Daniel Fuller, left, President of Shop Development, is on a tour of the Hillcrest Village mall under construction in Dallas on December 10, 2020.Daniel Fuller, left, President of Shop Development, is on a tour of the Hillcrest Village mall under construction in Dallas on December 10, 2020.(Ben Torres / Special Contributor)The Tipsy Chicken Enchilada plate and the rocket and carrot salad are two menu items at Lada, which is now open in Hillcrest Village in the far north of Dallas.The Tipsy Chicken Enchilada plate and the rocket and carrot salad are two menu items at Lada, which is now open in Hillcrest Village in the far north of Dallas.(Lynda M. González / employee photographer)

The first restaurant to open across from Hillcrest Village’s new park – and the only one that is currently operating – is Lada, an enchilada shop created by Chef Michael Ehlert. A few years ago he was involved in the high profile reopening of the French Room in downtown Dallas.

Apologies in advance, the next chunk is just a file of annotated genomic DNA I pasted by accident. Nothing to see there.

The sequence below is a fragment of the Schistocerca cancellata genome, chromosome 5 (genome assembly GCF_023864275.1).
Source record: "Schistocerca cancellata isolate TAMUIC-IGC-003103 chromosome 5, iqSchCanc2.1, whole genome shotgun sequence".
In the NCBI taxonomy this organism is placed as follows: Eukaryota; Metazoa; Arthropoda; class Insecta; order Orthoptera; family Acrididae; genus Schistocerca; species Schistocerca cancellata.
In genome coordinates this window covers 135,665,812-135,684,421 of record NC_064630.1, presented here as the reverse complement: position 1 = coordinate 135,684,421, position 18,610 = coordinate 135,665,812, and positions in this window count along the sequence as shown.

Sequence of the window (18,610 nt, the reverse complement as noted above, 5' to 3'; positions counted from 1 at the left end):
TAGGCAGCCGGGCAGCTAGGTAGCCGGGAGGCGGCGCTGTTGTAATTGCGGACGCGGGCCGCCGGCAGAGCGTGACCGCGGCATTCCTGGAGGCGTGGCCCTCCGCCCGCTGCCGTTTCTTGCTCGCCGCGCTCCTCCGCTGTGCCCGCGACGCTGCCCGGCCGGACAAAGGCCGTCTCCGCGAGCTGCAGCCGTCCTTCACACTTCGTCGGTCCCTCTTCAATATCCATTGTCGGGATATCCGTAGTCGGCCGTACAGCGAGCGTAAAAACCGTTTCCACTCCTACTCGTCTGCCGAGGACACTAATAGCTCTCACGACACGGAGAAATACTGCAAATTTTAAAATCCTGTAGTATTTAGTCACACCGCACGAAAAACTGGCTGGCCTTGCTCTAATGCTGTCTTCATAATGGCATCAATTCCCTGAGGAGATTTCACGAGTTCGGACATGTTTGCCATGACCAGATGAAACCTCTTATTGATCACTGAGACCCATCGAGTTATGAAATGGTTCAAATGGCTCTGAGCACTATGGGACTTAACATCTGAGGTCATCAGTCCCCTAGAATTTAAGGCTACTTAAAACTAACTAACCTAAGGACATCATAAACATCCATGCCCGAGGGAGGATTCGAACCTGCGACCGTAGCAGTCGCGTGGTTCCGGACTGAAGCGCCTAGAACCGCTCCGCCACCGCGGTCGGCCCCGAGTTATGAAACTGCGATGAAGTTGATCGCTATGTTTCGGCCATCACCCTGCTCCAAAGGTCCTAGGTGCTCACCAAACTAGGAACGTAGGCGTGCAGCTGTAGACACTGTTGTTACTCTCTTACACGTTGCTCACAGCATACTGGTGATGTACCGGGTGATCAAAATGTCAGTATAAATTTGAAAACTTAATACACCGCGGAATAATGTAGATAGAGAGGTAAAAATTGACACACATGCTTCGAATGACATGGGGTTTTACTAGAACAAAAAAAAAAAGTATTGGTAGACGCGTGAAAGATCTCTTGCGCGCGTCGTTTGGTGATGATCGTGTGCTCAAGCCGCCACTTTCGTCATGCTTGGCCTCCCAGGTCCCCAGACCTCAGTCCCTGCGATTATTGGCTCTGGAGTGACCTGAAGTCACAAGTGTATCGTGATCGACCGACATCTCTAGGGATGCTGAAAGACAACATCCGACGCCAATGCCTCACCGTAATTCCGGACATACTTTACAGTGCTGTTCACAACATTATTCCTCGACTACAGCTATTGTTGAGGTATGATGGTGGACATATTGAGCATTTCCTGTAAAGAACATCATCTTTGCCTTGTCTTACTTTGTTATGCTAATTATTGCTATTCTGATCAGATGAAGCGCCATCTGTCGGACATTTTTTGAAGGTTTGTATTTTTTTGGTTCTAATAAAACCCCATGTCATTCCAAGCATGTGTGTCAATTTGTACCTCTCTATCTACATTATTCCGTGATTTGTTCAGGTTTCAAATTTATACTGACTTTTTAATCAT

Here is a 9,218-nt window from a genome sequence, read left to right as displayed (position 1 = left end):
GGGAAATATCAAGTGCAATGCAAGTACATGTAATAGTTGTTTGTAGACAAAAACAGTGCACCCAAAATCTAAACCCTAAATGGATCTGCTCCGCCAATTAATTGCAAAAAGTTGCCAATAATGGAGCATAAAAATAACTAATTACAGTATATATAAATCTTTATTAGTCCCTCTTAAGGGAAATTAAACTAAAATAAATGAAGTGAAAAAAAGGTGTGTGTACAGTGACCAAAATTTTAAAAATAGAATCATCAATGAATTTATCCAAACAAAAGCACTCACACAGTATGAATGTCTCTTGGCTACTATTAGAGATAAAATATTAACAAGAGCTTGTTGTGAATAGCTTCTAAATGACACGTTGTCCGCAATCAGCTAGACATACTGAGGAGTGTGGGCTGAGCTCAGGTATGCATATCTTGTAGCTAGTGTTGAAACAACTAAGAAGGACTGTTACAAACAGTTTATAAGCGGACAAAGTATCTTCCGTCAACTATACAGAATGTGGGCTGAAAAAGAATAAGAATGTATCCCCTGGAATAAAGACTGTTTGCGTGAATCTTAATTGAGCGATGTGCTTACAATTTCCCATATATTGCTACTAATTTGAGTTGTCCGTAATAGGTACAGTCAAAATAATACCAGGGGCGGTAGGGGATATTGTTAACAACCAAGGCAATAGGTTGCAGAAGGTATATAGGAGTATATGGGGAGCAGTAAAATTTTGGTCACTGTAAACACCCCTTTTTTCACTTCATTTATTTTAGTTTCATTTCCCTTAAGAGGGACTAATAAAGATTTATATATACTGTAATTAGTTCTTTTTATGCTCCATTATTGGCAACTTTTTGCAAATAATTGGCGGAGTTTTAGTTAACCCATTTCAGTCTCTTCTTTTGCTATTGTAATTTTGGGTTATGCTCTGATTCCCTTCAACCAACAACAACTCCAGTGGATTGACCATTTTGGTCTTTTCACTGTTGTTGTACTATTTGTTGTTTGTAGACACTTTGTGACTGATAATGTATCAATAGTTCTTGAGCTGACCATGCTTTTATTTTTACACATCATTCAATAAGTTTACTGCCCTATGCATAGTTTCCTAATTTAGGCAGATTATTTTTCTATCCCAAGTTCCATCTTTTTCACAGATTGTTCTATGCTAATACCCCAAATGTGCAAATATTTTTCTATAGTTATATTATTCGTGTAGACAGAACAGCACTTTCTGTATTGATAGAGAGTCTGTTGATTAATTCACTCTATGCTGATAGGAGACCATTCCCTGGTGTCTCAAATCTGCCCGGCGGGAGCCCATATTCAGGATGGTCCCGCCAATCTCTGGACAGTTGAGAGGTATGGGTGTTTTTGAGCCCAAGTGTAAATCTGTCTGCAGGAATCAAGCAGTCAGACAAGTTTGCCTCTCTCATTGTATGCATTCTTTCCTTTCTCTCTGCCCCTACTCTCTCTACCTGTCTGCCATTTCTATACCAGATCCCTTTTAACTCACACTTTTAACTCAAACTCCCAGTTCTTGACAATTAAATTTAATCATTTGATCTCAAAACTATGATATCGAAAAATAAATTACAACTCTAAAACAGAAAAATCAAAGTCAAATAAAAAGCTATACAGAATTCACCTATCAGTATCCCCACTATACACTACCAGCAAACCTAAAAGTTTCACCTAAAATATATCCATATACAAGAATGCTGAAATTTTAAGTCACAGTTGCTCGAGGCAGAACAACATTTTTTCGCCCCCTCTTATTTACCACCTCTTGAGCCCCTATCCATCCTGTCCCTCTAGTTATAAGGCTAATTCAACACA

Although Lada is an order place with an airy terrace, the restaurant was carefully designed by the prestigious Austin Company Michael Hsu Office of Architecture. Ehlert’s food is accessible, but has the touch of a gourmet chef.

Don Pepe’s Rancho Mexican Grill opens at the far end of the park near the playground. Owner Jose Jaimes has been working nearby on Coit and Arapaho Streets since 1985. In 1990, he ran a tiny restaurant called Mexigo before moving and changing the name to Don Pepe’s, which was open in the area from 2001 until it closed in 2019.

Jaimes stuck in the neighborhood for decades: landlords mixed him into several new rooms, often because bigger, safer tenants – Panera Bread, for example – came in his place.

“Every time we were faced with adversity, we found a way. And we were often in a better situation, ”says Johnathan Tebeau, Jaimes’ son-in-law.

Jaimes remembers the names of customers he has served for three decades. There is Barbara, his first customer at Mexigo in 1990. “How could I forget her? She was my first customer and she wasn’t happy with me because we were so busy, ”he says.

A few decades later, “she and others still come to Jose,” he says with a smile.

“It was such a blessing that we can feed three generations of customers. They show us so much love. “

Don Pepes is expected to open in February. Jaimes hopes families will sit on the terrace, drink a margarita and watch their children play in the playground in front of it.